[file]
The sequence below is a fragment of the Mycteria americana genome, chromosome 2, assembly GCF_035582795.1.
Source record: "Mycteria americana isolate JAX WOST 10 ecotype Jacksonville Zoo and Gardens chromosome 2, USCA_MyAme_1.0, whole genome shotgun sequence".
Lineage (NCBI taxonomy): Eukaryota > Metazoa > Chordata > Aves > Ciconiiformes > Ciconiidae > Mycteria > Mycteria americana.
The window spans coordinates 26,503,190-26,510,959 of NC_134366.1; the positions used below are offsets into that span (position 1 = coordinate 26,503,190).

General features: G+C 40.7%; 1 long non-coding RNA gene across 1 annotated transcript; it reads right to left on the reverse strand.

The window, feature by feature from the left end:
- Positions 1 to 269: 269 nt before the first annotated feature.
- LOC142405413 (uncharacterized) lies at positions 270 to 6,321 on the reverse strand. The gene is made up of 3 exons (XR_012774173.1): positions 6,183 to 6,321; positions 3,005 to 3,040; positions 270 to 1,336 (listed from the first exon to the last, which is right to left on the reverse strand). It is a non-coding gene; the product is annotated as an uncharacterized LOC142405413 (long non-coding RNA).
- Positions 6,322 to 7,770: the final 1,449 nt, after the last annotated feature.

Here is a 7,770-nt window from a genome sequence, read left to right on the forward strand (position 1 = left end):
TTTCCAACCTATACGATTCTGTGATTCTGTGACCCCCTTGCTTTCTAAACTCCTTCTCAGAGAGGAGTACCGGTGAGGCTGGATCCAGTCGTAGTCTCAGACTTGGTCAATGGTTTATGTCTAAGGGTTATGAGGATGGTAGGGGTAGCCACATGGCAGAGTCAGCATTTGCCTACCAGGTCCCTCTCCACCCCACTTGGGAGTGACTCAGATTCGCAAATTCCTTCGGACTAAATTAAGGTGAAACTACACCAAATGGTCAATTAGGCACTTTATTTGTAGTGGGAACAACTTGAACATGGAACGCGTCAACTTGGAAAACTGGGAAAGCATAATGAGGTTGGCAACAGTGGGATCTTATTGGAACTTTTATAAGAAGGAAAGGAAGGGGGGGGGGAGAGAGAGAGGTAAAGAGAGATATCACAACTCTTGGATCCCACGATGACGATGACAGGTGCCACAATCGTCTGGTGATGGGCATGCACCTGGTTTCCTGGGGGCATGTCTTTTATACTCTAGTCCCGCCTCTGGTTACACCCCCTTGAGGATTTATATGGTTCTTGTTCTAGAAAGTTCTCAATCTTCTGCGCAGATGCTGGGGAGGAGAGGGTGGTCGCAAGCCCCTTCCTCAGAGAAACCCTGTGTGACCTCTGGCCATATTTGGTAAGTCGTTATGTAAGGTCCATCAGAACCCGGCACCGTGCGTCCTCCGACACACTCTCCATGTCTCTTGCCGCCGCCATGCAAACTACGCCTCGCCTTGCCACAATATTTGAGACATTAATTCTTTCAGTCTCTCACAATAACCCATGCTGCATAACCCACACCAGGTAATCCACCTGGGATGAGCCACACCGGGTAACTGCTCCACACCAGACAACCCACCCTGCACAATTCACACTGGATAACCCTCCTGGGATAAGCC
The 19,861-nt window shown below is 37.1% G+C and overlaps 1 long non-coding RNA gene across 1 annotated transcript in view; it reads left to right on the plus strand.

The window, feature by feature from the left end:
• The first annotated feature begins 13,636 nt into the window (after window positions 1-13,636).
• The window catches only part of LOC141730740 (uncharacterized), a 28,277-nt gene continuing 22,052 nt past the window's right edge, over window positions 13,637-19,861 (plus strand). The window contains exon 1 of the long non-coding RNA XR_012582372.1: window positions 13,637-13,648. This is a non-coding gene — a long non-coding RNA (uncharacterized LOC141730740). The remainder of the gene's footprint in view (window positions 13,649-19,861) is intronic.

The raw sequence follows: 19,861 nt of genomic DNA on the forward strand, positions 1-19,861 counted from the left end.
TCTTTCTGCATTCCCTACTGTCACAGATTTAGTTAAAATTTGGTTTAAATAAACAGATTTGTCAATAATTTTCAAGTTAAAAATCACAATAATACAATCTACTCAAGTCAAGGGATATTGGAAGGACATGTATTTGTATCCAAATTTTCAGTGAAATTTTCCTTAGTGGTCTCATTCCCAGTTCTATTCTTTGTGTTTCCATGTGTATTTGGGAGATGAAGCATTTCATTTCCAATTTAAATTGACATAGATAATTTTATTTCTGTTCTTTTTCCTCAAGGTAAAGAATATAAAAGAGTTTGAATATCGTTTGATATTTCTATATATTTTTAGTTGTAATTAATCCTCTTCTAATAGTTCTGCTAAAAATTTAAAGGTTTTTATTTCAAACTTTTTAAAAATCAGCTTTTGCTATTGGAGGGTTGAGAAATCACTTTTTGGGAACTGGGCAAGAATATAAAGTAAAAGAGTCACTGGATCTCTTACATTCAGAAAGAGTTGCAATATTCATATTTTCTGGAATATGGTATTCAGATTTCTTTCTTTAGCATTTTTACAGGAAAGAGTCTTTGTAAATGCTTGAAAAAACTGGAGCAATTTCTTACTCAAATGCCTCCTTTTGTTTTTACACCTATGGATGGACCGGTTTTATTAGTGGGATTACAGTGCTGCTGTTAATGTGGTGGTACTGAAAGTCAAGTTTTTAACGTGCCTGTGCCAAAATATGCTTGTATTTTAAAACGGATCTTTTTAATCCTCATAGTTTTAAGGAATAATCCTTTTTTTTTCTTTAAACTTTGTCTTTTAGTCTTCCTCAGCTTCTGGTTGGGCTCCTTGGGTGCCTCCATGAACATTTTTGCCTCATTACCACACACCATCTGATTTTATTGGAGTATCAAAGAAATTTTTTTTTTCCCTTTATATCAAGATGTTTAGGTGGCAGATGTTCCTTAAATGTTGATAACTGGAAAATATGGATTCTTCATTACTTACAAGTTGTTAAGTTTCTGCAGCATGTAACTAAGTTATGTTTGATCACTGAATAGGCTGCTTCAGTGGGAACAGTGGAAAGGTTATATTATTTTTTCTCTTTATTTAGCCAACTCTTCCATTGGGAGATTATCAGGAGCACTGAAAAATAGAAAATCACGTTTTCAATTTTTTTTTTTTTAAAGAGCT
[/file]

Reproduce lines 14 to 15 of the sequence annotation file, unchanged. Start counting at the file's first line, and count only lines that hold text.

• The first annotated feature begins 13,636 nt into the window (after window positions 1-13,636).
• The window catches only part of LOC141730740 (uncharacterized), a 28,277-nt gene continuing 22,052 nt past the window's right edge, over window positions 13,637-19,861 (plus strand). The window contains exon 1 of the long non-coding RNA XR_012582372.1: window positions 13,637-13,648. This is a non-coding gene — a long non-coding RNA (uncharacterized LOC141730740). The remainder of the gene's footprint in view (window positions 13,649-19,861) is intronic.